Ancient Greek Scholarship: A Guide to Finding, Reading, and Understanding Scholia, Commentaries, Lexica, and Grammatical Treatises, from Their Beginnings to the Byzantine Period

Ancient Greek Scholarship: A Guide to Finding, Reading, and Understanding Scholia, Commentaries, Lexica, and Grammatical Treatises, from Their Beginnings to the Byzantine Period

Ancient Greek Scholarship: A Guide to Finding, Reading, and Understanding Scholia, Commentaries, Lexica, and Grammatical Treatises, from Their Beginnings to the Byzantine Period

Ancient Greek Scholarship: A Guide to Finding, Reading, and Understanding Scholia, Commentaries, Lexica, and Grammatical Treatises, from Their Beginnings to the Byzantine Period

Synopsis

Ancient greek scholarship constitutes a precious resource for classicists, but one that is underutilized because graduate students and even mature scholars lack familiarity with its conventions. The peculiarities of scholarly Greek and the lack of translations or scholarly aids often discourages readers from exploiting the large body of commentaries, scholia, lexica, and grammatical treatises that have been preserved on papyrus and via the manuscript tradition. Now, for the first time, there is an introduction to such scholarship that will enable students and scholars unfamiliar with this material to use it in their work. Ancient Greek Scholarship includes detailed discussion of the individual ancient authors on whose works scholia, commentaries, or single-author lexica exist, together with explanations of the probable sources of that scholarship and the ways it is now used, as well as descriptions of extant grammatical works and general lexica. These discussions, and the annotated bibliography of more than 1200 works, also include evaluations of the different texts of each work and of a variety of electronic resources. This book not only introduces readers to ancient scholarship, but also teaches them how to read it. Here readers will find a detailed, step-by-step introduction to the language, a glossary of over 1500 grammatical terms, and a set of more than 200 passages for translation, each accompanied by commentary. The commentaries offer enough help to enable undergraduates with as little as two years of Greek to translate most passages with confidence; in addition, readers are given aids to handling the ancient numerical systems, understanding the references found in works of ancient scholarship, and using an apparatus criticus (including an extensive key to the abbreviations used in an apparatus). Half the passages are accompanied by a key, so that the book is equally suitable for those studying on their own and for classes with graded homework.

Excerpt

In recent years a growing interest in ancient scholarship has brought sources that used to be considered obscure into the mainstream of modern classical scholarship. This development is welcome, not only because the extant remains of ancient scholarship shed valuable light on ancient literature, but also because ancient scholarship is a fascinating subject in its own right, and its study can teach us a great deal about our own profession. But the increase in interest has brought with it some problems of access. It is more and more the case that Classicists, both graduate students and professors, need to consult ancient works of scholarship that they find difficult to use because of a lack of familiarity with the resources of the genre and with the peculiarities of scholarly Greek. This book is intended to remedy that problem and make ancient scholarship accessible to all Classicists.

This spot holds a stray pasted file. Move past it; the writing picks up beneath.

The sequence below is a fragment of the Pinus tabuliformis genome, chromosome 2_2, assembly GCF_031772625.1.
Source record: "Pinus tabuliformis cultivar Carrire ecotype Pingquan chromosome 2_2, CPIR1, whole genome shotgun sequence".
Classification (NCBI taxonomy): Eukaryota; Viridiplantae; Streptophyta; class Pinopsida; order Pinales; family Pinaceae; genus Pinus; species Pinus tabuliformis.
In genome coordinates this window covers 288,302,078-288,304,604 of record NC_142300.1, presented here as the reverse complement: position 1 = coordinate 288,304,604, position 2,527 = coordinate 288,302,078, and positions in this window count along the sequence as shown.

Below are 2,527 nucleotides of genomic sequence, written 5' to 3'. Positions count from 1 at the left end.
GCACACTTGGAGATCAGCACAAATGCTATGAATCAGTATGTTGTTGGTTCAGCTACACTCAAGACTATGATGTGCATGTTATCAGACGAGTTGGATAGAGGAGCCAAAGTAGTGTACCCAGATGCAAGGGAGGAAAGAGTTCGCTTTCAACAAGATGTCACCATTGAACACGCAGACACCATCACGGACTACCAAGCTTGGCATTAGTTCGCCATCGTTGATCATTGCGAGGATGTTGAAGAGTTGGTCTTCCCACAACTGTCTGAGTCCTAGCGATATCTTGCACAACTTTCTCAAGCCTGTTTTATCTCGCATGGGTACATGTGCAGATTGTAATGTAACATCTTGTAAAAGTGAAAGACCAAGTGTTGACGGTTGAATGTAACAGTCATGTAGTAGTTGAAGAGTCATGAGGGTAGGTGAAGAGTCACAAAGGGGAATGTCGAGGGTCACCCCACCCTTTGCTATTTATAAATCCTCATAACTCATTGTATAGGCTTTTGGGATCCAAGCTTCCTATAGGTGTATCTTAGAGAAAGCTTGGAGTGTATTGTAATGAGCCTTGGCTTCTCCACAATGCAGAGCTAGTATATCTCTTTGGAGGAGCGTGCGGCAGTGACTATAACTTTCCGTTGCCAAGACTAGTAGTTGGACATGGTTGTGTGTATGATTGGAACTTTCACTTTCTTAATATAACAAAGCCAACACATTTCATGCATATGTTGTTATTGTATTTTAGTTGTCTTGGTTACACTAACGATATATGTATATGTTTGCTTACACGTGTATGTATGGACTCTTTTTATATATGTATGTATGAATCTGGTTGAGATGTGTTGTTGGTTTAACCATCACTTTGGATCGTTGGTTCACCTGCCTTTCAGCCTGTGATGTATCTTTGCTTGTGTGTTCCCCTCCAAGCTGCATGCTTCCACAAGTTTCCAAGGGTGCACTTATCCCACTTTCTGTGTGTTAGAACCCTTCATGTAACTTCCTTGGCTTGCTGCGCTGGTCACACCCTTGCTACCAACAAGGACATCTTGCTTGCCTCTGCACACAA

Some types of ancient scholarship, of course, are already widely available: many treatises on rhetorical theory and literary criticism, such as Aristotle’s Rhetoric and Poetics and ps.-Longinus’ On the Sublime, are well supplied with good editions, translations, commentaries, and abundant modern discussions. the same applies to biographies of writers by mainstream authors such as Plutarch and Diogenes Laertius, and to the numerous commentaries on and interpretations of the Bible and other works of Judeo-Christian religious literature. This book therefore omits all these categories of material and concentrates on those that are currently most difficult to find and use: scholia, secular commentaries, lexica, grammatical treatises, and a few closely related works such as the Suda. Metrical treatises and notes have generally been omitted because metrical studies form a separate, specialized field with its own conventions and a large body of terminology that it would not have been practical to include here; the most useful metrical works are nevertheless discussed to give an introduction to that subject. For convenience the term “scholarship” will be used in this book as a cover term for the particular genres included in the book, in other words to refer to any type of work concentrating on the words, rather than the ideas, of ancient pagan authors: textual criticism, interpretation, literary criticism of specific passages, grammar, syntax, lexicography, etc. No implication that biblical, rhetorical, or other studies are inherently “unscholarly” is intended by this usage.

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